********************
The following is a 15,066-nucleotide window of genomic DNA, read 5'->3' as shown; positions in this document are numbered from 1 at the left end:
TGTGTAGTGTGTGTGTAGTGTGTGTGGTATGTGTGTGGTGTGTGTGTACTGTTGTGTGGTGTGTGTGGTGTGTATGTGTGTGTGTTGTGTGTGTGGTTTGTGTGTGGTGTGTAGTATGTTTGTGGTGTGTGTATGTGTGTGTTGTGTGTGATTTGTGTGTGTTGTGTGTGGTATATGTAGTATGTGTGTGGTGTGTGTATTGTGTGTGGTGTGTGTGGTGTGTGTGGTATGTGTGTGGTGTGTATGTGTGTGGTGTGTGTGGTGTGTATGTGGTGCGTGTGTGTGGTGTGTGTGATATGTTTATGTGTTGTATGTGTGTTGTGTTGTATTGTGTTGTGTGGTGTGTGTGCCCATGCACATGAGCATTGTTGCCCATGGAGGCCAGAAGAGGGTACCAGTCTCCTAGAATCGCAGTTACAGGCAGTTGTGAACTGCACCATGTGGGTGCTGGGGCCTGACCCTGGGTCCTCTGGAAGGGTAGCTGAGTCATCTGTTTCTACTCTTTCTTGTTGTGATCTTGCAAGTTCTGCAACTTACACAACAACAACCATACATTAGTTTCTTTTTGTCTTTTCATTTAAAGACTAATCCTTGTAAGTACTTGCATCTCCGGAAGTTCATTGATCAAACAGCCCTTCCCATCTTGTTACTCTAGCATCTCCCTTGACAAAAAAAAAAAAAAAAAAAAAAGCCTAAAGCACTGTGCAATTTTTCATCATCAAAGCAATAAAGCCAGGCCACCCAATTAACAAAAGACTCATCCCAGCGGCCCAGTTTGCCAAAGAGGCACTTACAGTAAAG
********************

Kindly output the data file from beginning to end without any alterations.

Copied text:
The following is a 15,066-nucleotide window of genomic DNA, read 5'->3' as shown; positions in this document are numbered from 1 at the left end:
TGTGTAGTGTGTGTGTAGTGTGTGTGGTATGTGTGTGGTGTGTGTGTACTGTTGTGTGGTGTGTGTGGTGTGTATGTGTGTGTGTTGTGTGTGTGGTTTGTGTGTGGTGTGTAGTATGTTTGTGGTGTGTGTATGTGTGTGTTGTGTGTGATTTGTGTGTGTTGTGTGTGGTATATGTAGTATGTGTGTGGTGTGTGTATTGTGTGTGGTGTGTGTGGTGTGTGTGGTATGTGTGTGGTGTGTATGTGTGTGGTGTGTGTGGTGTGTATGTGGTGCGTGTGTGTGGTGTGTGTGATATGTTTATGTGTTGTATGTGTGTTGTGTTGTATTGTGTTGTGTGGTGTGTGTGCCCATGCACATGAGCATTGTTGCCCATGGAGGCCAGAAGAGGGTACCAGTCTCCTAGAATCGCAGTTACAGGCAGTTGTGAACTGCACCATGTGGGTGCTGGGGCCTGACCCTGGGTCCTCTGGAAGGGTAGCTGAGTCATCTGTTTCTACTCTTTCTTGTTGTGATCTTGCAAGTTCTGCAACTTACACAACAACAACCATACATTAGTTTCTTTTTGTCTTTTCATTTAAAGACTAATCCTTGTAAGTACTTGCATCTCCGGAAGTTCATTGATCAAACAGCCCTTCCCATCTTGTTACTCTAGCATCTCCCTTGACAAAAAAAAAAAAAAAAAAAAAAGCCTAAAGCACTGTGCAATTTTTCATCATCAAAGCAATAAAGCCAGGCCACCCAATTAACAAAAGACTCATCCCAGCGGCCCAGTTTGCCAAAGAGGCACTTACAGTAAAG